The latter supposed exposé comes from a now-debunked story by Associated Press (8/19/15). The piece, in its first draft, was full of errors and distortions (Vox, 8/20/15; War on the Rocks, 8/24/15). But its supposed revelations filled the airwaves.

    • The Iran Nuclear Deal: Give Diplomacy a Chance

      A war with Iran would be a catastrophe, yet by opposing diplomacy, hundreds of members of Congress may be blundering into just such a conflict. The Iran nuclear deal, as the complex diplomatic arrangement is popularly called, was agreed upon on July 14 by a consortium of key powerful countries, the European Union and Iran. The goal of the agreement is to limit Iran’s nuclear activities to peaceful purposes, and to block Iran’s ability to construct a nuclear bomb. Despite what its critics say, this agreement is not based on trust. It grants the International Atomic Energy Agency the power to conduct widespread, intrusive inspections to ensure that Iran keeps its many pledges. In return, many, but not all, of the sanctions on Iran, which have been crippling its economy, will be lifted.

      The alternative to diplomacy is to pour gasoline on a region of the world already on fire with intense, complex military conflicts. Iran’s military has more than half a million soldiers, no doubt with many more who could be mobilized if threatened with invasion. Iran shares a vast border to its west with Iraq, and to its east with Afghanistan, two nations with ongoing military and humanitarian disasters that have consumed the U.S. military since 2001, costing trillions of dollars and untold lives.

    • Autoplay Is for a G-Rated World

      Tragedy struck Bedford County, Virginia this morning when two journalists, Alison Parker and Adam Ward, were shot to death on live TV.

      The people viewing the broadcast at home had no choice but to watch the horror unfold, and neither did many social media users. Video of the shooting autoplayed on Twitter, Facebook (despite a content warning feature reportedly implemented in January), and other sites that support autoplay video.

  • Environment/Energy/Wildlife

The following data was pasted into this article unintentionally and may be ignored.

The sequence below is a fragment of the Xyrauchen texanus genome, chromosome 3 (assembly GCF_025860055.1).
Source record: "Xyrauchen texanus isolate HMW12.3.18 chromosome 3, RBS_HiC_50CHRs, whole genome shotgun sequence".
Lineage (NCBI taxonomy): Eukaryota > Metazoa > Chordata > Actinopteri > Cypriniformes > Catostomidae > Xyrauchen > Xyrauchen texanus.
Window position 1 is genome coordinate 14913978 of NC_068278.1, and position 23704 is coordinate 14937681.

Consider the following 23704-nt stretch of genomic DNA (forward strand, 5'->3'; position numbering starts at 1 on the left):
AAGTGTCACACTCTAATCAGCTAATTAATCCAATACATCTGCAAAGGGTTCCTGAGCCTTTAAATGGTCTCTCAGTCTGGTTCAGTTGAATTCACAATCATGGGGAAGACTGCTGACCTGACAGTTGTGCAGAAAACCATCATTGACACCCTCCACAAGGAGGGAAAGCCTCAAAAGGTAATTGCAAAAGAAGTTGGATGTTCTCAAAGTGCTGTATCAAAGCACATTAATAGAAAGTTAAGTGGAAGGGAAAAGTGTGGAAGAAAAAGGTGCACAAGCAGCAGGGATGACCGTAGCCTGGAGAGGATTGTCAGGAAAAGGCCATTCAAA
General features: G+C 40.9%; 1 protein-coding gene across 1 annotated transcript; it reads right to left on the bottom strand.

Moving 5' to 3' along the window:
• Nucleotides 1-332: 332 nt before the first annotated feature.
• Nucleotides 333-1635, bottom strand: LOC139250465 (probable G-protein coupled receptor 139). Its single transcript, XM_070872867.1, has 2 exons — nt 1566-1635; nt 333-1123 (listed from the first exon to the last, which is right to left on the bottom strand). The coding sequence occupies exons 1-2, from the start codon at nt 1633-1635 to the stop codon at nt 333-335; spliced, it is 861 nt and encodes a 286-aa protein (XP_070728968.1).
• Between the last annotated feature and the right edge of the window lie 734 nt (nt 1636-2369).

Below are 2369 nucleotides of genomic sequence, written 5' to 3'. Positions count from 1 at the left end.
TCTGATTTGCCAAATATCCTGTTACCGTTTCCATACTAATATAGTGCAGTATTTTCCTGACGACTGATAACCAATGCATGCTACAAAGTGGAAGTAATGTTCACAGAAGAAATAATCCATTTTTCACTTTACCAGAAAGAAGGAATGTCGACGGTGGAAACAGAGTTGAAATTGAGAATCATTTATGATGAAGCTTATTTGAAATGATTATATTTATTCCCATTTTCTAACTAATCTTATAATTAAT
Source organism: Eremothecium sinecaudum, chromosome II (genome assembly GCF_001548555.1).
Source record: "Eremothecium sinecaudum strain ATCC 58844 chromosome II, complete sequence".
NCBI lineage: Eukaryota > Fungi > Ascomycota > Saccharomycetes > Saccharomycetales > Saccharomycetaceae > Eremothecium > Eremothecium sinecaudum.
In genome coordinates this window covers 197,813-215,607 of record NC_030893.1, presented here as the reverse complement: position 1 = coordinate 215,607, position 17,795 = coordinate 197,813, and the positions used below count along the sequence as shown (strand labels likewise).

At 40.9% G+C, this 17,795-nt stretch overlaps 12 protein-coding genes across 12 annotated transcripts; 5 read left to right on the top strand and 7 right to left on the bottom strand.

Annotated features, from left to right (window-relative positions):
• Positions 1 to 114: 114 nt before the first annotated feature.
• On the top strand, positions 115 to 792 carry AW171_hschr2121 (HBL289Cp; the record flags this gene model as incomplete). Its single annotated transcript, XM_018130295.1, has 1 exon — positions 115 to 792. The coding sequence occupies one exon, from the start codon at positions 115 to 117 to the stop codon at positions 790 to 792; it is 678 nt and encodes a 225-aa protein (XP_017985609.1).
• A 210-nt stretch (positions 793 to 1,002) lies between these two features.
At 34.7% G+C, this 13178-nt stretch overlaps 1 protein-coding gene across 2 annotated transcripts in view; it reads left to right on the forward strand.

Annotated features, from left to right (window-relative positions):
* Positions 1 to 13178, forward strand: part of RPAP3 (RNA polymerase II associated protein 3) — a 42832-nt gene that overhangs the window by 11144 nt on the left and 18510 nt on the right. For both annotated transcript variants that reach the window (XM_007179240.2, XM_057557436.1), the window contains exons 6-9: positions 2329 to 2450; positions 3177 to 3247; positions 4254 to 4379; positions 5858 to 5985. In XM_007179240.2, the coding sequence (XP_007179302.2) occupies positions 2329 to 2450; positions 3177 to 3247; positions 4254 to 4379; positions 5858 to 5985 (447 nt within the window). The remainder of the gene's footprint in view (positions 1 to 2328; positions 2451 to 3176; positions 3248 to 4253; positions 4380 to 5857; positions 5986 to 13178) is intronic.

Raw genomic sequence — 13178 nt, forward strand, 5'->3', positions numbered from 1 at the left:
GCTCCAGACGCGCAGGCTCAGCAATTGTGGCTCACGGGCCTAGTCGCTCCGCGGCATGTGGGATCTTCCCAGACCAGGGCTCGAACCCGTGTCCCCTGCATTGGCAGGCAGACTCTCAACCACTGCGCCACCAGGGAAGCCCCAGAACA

• Tourist Unclear On Concept Of Wild Animals Demands Yellowstone Provide Better Bears

      Mashable reports that the following note was left by a guest at Yellowstone and then posted on Reddit by a friend of someone who works at the park. The note was left upon checkout by someone who does not understand how wild bears work (they don’t fuck with you unless you’ve got a pool) but is nonetheless quite polite; it’s refreshing that they were so kind about their disappointment, unlike the woman who threatened to shit herself in anger at Town Hall when Disneyland didn’t have fireworks the last time I went.

    • Environmentalists Blast Obama’s Decision to Let Shell Drill in Arctic

      Apparently the president cares more about Big Oil than the environment, endangered animals, indigenous people — even his own climate legacy.

      [...]

      “This is a disaster,” said Kristin Brown, director of digital strategy at the League of Conservation Voters, in an email. “Shell has an awful safety track record — even the Interior Department says there’s a 75 percent risk of a large oil spill if these leases are developed, and in the unpredictable Arctic Ocean, cleanup would be next-to-impossible.”

    • ​The Nations That Will Be Hardest Hit by Water Shortages by 2040

      Water access is going to be one of the most pressing issues of the 21st century. As climate change dries out the already dry areas and makes the wet ones wetter, we’re poised to see some radical civilizational shifts. For one, a number of densely populated areas will come under serious water stress—which analysts fear will lead to strife, thirst, and even violent conflict. With that in mind, the World Resource Institute has assembled a new report projecting which nations are most likely to be hardest hit by water stress in coming decades.

  • Finance

    • Armando Iannucci urges BBC to monetise its programmes overseas and resist ‘prejudiced’ Tory attacks

      “If it was a car industry, our ministers would be out championing it overseas, trying to win contracts, boasting of the British jobs that would bring. And if the BBC were a weapons system, half the Cabinet would be on a plane to Saudi Arabia to tell them how brilliant it was,” he said.

    • Latest Seattle Jobs Numbers Disprove Fox’s Minimum Wage Misinformation